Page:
Sir Ian McKellan plays Gandalf, the wizard who counsels and guides Frodo (Elijah Wood) on his journey to destroy the ring. The actor spoke to NEWSWEEK's Jeff Giles about "the best job I've ever had."
A young Australian actor was initially cast in the key role of Aragorn--the mysterious stranger who joins the fellowship, protects Frodo (Elijah Wood) from a thousand dangers and ultimately plays a key role in the fate of Middle Earth. But just as the production got started, director Peter Jackson had to fire the actor, either because he was simply too young for the role or he wasn't willing to really throw himself into the part, or both. (The director says the former; other sources say the latter.) Jackson quickly turned to Viggo Mortensen, whom he'd never even met. As luck would have it, he was a natural. His fortitude, his love for Tolkien, his swordsmanship and mostly his abiding cool knocked everyone out on the set. The filmmakers--cast and crew alike--still talk about him as if he's some kind of folk hero who arrived at the last minute to save the day. Mortensen spoke with NEWSWEEK's Jeff Giles about the making of "The Lord of the Rings."
"An in-depth conversation with The Lord of the Rings' own Meriadoc Brandybuck."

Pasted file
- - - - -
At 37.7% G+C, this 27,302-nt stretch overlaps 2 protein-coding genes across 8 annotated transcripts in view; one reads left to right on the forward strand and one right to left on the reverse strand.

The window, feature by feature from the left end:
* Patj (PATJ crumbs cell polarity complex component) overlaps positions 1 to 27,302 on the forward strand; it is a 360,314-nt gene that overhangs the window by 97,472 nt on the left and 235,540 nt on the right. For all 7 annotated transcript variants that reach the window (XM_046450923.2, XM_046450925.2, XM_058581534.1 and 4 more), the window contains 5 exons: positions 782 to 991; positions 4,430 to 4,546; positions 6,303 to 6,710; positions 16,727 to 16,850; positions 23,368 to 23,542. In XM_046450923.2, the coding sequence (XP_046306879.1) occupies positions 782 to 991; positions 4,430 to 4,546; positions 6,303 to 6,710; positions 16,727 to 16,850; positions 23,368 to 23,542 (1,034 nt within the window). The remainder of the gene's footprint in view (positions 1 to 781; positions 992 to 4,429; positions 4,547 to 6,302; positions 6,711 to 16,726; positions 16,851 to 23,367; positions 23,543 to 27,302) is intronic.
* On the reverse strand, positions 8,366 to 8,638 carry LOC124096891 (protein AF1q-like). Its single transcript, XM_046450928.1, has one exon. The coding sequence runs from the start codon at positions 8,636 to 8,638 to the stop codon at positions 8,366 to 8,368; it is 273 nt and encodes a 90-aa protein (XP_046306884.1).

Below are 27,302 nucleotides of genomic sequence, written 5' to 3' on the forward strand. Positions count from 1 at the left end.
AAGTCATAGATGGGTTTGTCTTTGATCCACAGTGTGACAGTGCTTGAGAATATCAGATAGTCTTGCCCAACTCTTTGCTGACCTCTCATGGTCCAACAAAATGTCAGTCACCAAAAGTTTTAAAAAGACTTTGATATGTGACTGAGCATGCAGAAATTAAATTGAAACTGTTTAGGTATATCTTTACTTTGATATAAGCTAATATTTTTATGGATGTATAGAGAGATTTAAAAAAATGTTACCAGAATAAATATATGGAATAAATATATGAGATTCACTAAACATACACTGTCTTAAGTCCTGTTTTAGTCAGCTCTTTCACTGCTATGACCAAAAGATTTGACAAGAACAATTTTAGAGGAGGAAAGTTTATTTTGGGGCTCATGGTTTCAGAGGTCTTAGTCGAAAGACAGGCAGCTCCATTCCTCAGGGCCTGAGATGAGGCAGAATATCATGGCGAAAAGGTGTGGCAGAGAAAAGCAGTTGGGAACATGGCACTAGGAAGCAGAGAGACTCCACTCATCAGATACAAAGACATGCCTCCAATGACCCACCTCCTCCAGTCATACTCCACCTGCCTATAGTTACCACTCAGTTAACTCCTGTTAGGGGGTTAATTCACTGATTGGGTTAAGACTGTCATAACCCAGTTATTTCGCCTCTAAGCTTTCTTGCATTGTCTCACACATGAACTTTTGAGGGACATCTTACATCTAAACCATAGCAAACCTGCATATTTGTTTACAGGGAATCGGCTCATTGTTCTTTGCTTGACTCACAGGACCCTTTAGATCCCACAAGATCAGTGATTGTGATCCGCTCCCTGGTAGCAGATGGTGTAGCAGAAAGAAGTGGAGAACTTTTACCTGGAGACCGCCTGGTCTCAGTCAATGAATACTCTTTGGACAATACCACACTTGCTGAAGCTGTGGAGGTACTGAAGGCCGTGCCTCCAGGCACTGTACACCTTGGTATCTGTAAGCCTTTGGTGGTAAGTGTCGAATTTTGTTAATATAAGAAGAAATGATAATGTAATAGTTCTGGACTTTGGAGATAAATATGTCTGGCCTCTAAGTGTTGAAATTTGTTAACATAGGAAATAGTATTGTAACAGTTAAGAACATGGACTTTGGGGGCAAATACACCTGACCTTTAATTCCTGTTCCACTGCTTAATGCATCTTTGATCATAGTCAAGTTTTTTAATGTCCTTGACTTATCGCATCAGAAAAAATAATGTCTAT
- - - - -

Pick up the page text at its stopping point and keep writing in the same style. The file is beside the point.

"The Lord of the Rings must be one of the most comprehensively dismissed trilogies ever written. Critics have queued up since its publication nearly 50 years ago to denounce it. But JRR Tolkien's story has outlived one generation of critics, and will certainly outlive another..."
Die-hard "Lord of the Rings" fans are enjoying "Trilogy Tuesday," a back-to-back-to-back marathon of all three films, including the first public screenings of the third and final movie, "The Return of the King."
Listen to the MP3 of Peter Jackson discussing his thoughts on filming LOTR, King Kong, and the possibility of doing The Hobbit.
"Viggo Mortensen who plays Lord of the Rings hard man Aragorn visited the Science Museum's Lord of the Rings Motion Picture Trilogy exhibition but had to beat a hasty retreat after he was swamped by female admirers..."
"As we wrap up this first cinematic chapter of seeing Tolkien's works on the big screen, I'm glad it ends on a quality note. There's quite a bit to love about this final chapter, and just enough to question... but it's one heckuva fun ride..."
Listen (via MP3) or read the latest discussion in our series of interviews!